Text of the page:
Best Practices

Best Practices


I read all the time about how companies are facing new challenges and opportunities in dealing with so-called big data and how to use it to extract value, particularly with regard to user behavior and other predictive analytics. I am devoting this column to some ideas about how lubricant and additive companies might utilize big data to improve their businesses. This may be increasingly useful as more and more vehicles are equipped with internet connections and online analytics of various kinds.

I would like to start with an interesting study documented in the book The Undoing Project by Michael Lewis, which deals with how humans make decisions based on data versus how computers make decisions using algorithms. The Oregon Research Institute asked a group of radiologists how they deduced whether a person had cancer or not based on a stomach X-ray. The doctors said there were seven major signs that they looked for, such as the size of the ulcer, its shape and so on.

The Oregon researchers took the information from the doctors and created a relatively simple algorithm based on their decision process. They then asked the doctors to judge the probability of cancer in 96 different individual cases, and the conclusions were compared with the results of the algorithm. Surprisingly, the algorithm did extremely well in what might seem a nuanced and complex decision process. Furthermore, the doctors diagnoses were all over the map; the experts didnt agree with each other, and when presented with duplicates of the same ulcer, the doctors were found to contradict their own previous diagnosis!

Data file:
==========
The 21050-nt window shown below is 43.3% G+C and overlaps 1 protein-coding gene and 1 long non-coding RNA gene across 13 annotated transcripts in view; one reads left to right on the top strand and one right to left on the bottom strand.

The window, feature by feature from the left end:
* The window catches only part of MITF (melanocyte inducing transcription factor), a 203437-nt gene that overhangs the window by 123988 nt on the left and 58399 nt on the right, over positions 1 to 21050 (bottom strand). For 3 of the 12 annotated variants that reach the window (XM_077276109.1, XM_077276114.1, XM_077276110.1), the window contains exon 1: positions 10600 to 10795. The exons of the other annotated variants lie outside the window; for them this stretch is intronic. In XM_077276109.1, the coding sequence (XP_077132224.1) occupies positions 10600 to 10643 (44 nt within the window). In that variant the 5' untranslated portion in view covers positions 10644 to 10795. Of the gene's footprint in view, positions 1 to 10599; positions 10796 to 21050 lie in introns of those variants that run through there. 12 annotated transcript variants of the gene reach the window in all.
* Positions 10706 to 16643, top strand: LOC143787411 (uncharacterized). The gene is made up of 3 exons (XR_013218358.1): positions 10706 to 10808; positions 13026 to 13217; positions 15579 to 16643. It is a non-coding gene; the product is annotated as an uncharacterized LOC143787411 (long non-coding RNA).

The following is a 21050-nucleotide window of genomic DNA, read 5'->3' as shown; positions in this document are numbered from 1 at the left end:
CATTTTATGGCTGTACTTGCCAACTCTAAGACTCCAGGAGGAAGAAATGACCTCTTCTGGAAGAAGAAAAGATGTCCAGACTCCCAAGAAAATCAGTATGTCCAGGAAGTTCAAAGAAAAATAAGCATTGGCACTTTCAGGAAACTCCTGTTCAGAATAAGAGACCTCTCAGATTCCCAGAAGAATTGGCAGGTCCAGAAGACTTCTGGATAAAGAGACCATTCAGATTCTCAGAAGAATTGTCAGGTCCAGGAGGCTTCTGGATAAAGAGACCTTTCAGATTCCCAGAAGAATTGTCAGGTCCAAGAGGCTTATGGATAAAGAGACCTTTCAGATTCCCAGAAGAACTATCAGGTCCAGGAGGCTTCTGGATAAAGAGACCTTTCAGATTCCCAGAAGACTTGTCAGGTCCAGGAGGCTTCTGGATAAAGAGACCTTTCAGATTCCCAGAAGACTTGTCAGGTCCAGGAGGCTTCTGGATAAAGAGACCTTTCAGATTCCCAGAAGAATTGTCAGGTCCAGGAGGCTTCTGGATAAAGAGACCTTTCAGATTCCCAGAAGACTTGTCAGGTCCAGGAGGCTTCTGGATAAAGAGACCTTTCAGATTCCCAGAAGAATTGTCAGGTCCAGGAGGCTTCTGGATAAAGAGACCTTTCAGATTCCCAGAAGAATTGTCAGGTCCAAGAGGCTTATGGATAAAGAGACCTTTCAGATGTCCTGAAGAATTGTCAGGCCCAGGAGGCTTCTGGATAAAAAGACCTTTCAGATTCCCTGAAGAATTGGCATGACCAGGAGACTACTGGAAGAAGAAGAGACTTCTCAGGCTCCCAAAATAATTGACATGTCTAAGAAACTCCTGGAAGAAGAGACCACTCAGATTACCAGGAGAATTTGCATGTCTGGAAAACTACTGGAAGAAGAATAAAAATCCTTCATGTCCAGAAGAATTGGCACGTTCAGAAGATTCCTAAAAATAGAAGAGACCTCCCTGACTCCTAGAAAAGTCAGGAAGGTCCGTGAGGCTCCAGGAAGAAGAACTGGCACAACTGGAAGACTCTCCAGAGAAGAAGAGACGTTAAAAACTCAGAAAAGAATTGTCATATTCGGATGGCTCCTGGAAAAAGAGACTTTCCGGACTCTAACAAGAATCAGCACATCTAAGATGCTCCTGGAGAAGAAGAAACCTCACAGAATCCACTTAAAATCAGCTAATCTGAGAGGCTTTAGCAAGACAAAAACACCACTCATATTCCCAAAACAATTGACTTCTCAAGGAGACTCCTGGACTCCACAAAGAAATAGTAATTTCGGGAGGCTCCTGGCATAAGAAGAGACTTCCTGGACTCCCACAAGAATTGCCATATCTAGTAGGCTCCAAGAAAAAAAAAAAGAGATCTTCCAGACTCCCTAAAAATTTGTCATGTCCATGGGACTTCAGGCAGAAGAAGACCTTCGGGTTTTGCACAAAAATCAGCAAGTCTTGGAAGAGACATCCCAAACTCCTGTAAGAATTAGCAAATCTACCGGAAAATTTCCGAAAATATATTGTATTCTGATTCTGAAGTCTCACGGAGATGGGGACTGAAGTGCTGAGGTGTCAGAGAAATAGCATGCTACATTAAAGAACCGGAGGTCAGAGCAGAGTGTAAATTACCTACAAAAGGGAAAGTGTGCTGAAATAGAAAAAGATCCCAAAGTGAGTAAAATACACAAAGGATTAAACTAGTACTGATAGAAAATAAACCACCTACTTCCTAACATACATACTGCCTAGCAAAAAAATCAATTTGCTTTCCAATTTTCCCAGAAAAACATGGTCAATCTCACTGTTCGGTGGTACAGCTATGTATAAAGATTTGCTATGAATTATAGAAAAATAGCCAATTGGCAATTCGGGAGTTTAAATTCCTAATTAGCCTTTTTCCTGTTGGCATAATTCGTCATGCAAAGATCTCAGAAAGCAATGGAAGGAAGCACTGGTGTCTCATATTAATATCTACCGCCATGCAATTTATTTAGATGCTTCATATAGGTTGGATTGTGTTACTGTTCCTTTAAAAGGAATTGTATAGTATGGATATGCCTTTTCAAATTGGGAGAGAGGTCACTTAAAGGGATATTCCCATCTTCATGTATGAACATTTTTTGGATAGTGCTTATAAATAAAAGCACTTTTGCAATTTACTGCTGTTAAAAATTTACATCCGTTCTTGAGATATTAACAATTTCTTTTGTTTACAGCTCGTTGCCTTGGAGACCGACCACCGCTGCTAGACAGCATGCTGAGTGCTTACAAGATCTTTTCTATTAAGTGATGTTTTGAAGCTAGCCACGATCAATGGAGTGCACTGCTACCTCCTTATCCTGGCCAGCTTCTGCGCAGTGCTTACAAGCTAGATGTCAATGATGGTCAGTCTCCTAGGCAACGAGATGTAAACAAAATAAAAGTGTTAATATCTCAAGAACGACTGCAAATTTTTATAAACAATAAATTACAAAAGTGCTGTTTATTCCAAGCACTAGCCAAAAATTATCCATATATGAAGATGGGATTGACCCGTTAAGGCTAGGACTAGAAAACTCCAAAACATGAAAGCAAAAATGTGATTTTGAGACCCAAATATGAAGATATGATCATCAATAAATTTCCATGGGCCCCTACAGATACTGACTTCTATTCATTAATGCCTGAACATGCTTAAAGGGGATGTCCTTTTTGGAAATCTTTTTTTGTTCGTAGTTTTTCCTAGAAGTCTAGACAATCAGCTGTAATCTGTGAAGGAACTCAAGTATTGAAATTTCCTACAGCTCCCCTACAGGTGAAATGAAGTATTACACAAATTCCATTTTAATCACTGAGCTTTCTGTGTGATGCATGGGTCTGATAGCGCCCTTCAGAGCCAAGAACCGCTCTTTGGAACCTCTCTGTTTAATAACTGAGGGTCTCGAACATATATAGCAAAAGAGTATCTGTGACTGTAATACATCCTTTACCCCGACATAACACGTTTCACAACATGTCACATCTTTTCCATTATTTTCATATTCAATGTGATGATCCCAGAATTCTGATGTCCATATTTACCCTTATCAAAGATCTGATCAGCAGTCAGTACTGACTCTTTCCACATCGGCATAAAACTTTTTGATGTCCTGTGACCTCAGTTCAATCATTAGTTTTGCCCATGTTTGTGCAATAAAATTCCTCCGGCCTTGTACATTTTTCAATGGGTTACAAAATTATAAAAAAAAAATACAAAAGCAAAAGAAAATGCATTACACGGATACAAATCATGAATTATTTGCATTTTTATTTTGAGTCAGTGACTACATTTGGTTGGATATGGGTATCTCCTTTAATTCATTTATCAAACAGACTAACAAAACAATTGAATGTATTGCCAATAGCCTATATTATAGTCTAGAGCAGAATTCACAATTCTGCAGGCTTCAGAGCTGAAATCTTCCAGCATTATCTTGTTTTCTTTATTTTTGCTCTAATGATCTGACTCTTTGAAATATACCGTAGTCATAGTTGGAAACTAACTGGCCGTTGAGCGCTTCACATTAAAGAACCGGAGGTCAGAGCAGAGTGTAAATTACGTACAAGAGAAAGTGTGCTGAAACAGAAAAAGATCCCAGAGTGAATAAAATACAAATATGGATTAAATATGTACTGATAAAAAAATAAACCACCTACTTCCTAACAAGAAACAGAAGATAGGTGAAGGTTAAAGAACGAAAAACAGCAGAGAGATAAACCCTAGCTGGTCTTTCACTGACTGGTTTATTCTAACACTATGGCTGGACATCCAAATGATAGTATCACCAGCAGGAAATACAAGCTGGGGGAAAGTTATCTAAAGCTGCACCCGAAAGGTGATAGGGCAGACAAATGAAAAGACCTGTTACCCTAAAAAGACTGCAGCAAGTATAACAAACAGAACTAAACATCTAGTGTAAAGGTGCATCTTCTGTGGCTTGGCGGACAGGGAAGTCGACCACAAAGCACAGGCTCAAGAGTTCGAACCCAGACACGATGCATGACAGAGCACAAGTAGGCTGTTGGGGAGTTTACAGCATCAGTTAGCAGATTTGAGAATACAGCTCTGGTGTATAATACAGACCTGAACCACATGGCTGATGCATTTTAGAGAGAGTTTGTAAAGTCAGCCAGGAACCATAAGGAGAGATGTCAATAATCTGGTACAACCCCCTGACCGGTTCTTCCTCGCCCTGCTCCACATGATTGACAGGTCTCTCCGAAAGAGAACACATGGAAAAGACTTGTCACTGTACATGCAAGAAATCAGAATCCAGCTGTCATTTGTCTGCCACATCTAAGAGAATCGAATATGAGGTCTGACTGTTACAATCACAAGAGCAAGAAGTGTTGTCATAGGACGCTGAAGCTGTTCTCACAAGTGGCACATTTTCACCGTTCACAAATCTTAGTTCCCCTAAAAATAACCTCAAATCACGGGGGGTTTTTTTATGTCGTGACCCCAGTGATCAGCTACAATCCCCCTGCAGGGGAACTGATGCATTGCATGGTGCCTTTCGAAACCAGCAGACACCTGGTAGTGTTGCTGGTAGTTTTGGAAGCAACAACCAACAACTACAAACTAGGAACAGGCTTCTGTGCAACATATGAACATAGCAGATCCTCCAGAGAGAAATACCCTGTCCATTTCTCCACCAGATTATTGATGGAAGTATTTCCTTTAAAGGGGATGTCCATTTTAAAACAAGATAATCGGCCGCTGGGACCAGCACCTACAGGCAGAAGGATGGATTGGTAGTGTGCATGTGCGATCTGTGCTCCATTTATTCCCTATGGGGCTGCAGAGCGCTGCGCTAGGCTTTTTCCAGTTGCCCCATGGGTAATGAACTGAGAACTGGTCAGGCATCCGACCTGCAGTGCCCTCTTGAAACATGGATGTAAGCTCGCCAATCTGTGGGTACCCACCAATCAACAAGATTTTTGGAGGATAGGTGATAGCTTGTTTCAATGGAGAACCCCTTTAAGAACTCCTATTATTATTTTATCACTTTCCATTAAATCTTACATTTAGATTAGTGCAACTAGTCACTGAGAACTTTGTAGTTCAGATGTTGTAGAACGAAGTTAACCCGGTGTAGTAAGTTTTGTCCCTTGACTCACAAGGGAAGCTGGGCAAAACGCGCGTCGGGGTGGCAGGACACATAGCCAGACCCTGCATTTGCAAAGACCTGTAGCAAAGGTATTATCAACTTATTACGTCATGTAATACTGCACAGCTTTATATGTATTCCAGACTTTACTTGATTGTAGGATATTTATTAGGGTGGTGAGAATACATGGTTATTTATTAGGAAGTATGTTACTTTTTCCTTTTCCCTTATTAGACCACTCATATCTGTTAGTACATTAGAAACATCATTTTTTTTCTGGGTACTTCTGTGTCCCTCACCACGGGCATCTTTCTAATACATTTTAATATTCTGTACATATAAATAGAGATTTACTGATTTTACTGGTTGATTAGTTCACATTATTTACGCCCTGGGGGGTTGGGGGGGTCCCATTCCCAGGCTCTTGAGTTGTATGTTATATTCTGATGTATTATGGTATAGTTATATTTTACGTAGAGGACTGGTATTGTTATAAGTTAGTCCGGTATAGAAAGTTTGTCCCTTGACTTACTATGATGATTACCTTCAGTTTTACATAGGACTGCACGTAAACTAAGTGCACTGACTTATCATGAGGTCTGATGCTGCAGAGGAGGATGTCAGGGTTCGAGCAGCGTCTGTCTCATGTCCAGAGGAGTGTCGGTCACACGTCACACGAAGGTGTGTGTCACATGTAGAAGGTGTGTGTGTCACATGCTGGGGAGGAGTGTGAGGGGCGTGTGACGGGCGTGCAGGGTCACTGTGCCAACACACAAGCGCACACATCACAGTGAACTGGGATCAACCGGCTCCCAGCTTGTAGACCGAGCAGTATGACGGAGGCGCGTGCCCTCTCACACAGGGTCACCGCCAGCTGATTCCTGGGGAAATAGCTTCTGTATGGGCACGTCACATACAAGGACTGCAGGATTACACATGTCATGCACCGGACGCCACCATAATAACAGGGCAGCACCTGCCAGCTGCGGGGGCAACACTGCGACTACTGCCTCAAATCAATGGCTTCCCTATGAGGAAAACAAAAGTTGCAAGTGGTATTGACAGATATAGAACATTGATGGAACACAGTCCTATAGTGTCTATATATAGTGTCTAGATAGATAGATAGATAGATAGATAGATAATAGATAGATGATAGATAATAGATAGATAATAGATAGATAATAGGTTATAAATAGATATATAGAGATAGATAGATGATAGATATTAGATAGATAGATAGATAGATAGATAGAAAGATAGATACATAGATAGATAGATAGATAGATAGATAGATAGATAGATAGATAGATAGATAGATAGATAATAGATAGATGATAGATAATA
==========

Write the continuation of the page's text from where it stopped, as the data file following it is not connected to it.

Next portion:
The conclusion here is not that the machine can replace the human; but rather that the machine can improve upon the foundation the human has built by eliminating random errors in judgment and other situational effects (such as human fatigue, distractions, etc.).

How does this relate to the lubricants and additives business? I am reminded of the huge and expensive data sets generated over many years by additive and lubricant companies as directed by experts in their fields. Surely this is an opportunity for more sophisticated algorithms and improved predictive analysis, built upon the foundations created by researchers, in order to improve lubricant quality, optimize lubricant costs, reduce testing expenses and improve speed to market.

It is possible that companies are already doing this to some extent, and if so that is to be commended. Such tools can potentially be used as a marketing opportunity to underpin a competitive technology advantage, or to provide a service to customers who may want to do some formulating but lack the necessary quantity of data or the predictive tools.

Improved use of data should also yield benefits in the supply chain. Predictive analysis of customer order patterns can allow better planning and result in fewer outages or delays, as well as lower costs and improved utilization of tankage and transportation. I could also envision an integrated risk assessment tool that would allow one to do scenario analysis for sole-source or higher-risk raw materials and incorporate options for back-up products or formulations.